• Stay physically fit
  • Relax, breathe or meditate
  • Work on connection with those who matter to you
Would you try this self compassion practice ?

Would you try this self compassion practice ?

Originally published in Forbes on September 3rd 2019

Innovators talk about the importance of being willing to “fail fast and iterate.” Like coaches, they espouse a growth mindset that embraces failure as part of the learning process. I am a big proponent of the growth mindset, but I know that it’s easy to talk in intellectual terms about failure and it is a lot harder to actually fail. Moving on and learning from failures requires resilience—the capacity to recover quickly from or adapt to adversity, trauma or stress. One component of resilience is “grit,” a species of toughness, passion and perseverance in the face of adversity. It’s “the drive that keeps you on a difficult task over a sustained period of time.” Think of Mattie Ross in True Grit, a 14-year old girl who travels long distances on horseback and endures many trials along the way to avenge her father’s death.

It only we could just pick ourselves up, dust ourselves off and move on! But the truth is that failure hurts. When you don’t get the job or the promotion or when something you worked on fails, you are likely to feel disappointed, frustrated, sad, embarrassed and maybe scared. And if you are like many driven professionals, you are probably pretty hard on yourself—self-critical, focusing on your flaws and mistakes. You may even have found that this self-critique helps you to push yourself to excel. But maybe you are paying a price inside. Perhaps your inner voice is judgmental and harsh: “How could I have done/said that?” Your confidence and self-esteem get be bruised. Your thoughts spiral around what you should have done differently or you may beat yourself up about your mistakes. When you are in such a state of self-judgment, it is hard to learn or move on. Grit alone may not be enough.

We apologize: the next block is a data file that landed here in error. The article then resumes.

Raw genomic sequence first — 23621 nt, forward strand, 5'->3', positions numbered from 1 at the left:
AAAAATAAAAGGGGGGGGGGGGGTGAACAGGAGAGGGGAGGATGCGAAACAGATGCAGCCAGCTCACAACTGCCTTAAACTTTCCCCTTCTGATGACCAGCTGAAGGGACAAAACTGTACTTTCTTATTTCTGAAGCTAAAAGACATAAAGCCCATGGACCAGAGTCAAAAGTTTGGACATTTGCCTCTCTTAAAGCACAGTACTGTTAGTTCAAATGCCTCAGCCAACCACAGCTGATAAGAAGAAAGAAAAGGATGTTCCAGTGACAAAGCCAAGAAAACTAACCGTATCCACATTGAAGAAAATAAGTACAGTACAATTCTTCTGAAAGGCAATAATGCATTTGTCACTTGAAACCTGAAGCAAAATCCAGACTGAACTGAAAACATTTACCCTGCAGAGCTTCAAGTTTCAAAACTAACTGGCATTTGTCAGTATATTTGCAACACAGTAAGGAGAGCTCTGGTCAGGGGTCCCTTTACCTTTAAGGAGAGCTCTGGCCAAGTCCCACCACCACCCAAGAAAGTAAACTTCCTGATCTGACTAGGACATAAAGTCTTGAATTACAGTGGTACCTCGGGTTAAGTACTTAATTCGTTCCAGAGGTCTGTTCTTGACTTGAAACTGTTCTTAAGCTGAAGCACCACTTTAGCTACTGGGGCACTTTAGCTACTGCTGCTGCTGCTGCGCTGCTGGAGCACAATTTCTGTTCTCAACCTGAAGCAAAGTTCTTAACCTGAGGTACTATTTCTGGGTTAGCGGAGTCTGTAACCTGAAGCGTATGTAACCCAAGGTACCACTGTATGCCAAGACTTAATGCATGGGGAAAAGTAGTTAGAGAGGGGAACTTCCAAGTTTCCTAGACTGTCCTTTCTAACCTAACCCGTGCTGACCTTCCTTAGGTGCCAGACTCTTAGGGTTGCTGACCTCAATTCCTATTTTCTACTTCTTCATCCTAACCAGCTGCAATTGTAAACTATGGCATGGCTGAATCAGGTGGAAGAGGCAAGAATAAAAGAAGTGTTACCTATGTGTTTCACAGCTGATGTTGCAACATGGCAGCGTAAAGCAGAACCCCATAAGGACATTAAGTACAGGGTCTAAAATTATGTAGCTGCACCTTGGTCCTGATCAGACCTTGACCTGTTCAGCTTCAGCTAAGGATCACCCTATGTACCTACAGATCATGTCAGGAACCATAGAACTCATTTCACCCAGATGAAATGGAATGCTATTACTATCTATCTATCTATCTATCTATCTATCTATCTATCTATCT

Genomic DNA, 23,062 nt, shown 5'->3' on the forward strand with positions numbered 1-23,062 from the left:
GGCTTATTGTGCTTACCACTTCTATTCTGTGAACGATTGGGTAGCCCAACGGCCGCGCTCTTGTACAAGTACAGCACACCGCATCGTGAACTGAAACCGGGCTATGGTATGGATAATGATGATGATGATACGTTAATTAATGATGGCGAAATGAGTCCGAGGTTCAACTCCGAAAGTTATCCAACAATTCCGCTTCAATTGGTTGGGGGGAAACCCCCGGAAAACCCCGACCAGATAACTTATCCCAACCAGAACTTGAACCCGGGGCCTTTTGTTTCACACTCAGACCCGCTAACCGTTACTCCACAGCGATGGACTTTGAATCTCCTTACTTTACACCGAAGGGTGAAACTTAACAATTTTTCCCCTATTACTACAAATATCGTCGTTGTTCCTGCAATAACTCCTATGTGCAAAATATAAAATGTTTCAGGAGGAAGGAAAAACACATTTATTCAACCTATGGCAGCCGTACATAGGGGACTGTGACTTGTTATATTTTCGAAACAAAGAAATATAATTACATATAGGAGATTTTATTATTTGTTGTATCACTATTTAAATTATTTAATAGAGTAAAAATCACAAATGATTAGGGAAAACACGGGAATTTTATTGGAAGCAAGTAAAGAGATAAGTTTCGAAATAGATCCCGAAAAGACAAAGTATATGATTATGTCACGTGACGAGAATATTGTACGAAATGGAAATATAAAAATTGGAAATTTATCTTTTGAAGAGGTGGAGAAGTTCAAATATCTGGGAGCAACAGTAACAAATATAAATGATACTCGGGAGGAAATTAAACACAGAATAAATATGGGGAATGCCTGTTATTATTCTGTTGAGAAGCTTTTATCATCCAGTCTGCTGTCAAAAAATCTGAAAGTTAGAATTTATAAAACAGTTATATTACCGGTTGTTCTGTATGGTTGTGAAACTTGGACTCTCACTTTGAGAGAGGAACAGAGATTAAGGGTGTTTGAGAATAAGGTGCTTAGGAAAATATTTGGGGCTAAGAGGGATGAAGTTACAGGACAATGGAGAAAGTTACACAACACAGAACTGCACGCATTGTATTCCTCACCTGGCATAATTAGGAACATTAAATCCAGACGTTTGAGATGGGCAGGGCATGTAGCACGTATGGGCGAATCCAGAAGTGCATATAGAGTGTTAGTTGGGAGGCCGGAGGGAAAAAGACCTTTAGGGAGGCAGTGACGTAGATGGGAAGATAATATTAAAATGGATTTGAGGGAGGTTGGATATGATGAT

Self-compassion offers another path to resilience and to finding your growth mindset.

Self-compassion is an antidote to self-judgment, just as curiosity is an antidote to fear. According to psychologist and researcher Kristin Neff, it involves “treating ourselves kindly, like we would a close friend we cared about. Rather than making global evaluations of ourselves as ‘good’ or ‘bad,’ self-compassion involves generating kindness toward ourselves as imperfect humans, and learning to be present with the inevitable struggles of life with greater ease. It motivates us to make needed changes in our lives not because we’re worthless or inadequate, but because we care about ourselves and want to lessen our suffering.”